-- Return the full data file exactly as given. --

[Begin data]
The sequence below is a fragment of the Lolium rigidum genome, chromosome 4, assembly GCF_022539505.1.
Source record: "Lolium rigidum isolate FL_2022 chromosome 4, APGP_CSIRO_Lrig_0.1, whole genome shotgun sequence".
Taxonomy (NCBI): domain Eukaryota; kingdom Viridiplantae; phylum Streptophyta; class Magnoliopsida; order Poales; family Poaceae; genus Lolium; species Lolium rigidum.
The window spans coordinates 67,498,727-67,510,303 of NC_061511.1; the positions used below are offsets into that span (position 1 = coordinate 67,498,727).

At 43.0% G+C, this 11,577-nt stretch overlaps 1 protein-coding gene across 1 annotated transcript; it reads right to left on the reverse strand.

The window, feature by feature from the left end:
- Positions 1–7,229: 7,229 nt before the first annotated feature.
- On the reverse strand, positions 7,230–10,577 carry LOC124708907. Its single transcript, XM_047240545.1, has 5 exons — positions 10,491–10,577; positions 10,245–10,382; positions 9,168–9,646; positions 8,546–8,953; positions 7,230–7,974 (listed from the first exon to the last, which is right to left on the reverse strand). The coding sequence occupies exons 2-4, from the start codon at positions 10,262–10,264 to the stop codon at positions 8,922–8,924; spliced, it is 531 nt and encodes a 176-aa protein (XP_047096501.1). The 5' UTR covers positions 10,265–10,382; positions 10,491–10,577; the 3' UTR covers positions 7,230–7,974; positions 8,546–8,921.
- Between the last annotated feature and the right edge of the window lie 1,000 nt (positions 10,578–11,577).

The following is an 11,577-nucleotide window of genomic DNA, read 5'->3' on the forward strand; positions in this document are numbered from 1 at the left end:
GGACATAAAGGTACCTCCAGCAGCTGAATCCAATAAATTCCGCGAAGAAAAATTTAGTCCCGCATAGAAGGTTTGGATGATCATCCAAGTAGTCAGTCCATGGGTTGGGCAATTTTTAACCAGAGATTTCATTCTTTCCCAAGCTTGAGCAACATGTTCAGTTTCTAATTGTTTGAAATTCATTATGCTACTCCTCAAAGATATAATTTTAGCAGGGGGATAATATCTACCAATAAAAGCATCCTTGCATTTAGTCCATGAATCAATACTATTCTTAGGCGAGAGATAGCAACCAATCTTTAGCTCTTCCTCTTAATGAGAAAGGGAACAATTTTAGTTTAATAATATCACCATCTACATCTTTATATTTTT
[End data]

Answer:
The sequence below is a fragment of the Lolium rigidum genome, chromosome 4, assembly GCF_022539505.1.
Source record: "Lolium rigidum isolate FL_2022 chromosome 4, APGP_CSIRO_Lrig_0.1, whole genome shotgun sequence".
Taxonomy (NCBI): domain Eukaryota; kingdom Viridiplantae; phylum Streptophyta; class Magnoliopsida; order Poales; family Poaceae; genus Lolium; species Lolium rigidum.
The window spans coordinates 67,498,727-67,510,303 of NC_061511.1; the positions used below are offsets into that span (position 1 = coordinate 67,498,727).

At 43.0% G+C, this 11,577-nt stretch overlaps 1 protein-coding gene across 1 annotated transcript; it reads right to left on the reverse strand.

The window, feature by feature from the left end:
- Positions 1–7,229: 7,229 nt before the first annotated feature.
- On the reverse strand, positions 7,230–10,577 carry LOC124708907. Its single transcript, XM_047240545.1, has 5 exons — positions 10,491–10,577; positions 10,245–10,382; positions 9,168–9,646; positions 8,546–8,953; positions 7,230–7,974 (listed from the first exon to the last, which is right to left on the reverse strand). The coding sequence occupies exons 2-4, from the start codon at positions 10,262–10,264 to the stop codon at positions 8,922–8,924; spliced, it is 531 nt and encodes a 176-aa protein (XP_047096501.1). The 5' UTR covers positions 10,265–10,382; positions 10,491–10,577; the 3' UTR covers positions 7,230–7,974; positions 8,546–8,921.
- Between the last annotated feature and the right edge of the window lie 1,000 nt (positions 10,578–11,577).

The following is an 11,577-nucleotide window of genomic DNA, read 5'->3' on the forward strand; positions in this document are numbered from 1 at the left end:
GGACATAAAGGTACCTCCAGCAGCTGAATCCAATAAATTCCGCGAAGAAAAATTTAGTCCCGCATAGAAGGTTTGGATGATCATCCAAGTAGTCAGTCCATGGGTTGGGCAATTTTTAACCAGAGATTTCATTCTTTCCCAAGCTTGAGCAACATGTTCAGTTTCTAATTGTTTGAAATTCATTATGCTACTCCTCAAAGATATAATTTTAGCAGGGGGATAATATCTACCAATAAAAGCATCCTTGCATTTAGTCCATGAATCAATACTATTCTTAGGCGAGAGATAGCAACCAATCTTTAGCTCTTCCTCTTAATGAGAAAGGGAACAATTTTAGTTTAATAATATCACCATCTACATCTTTATATTTTT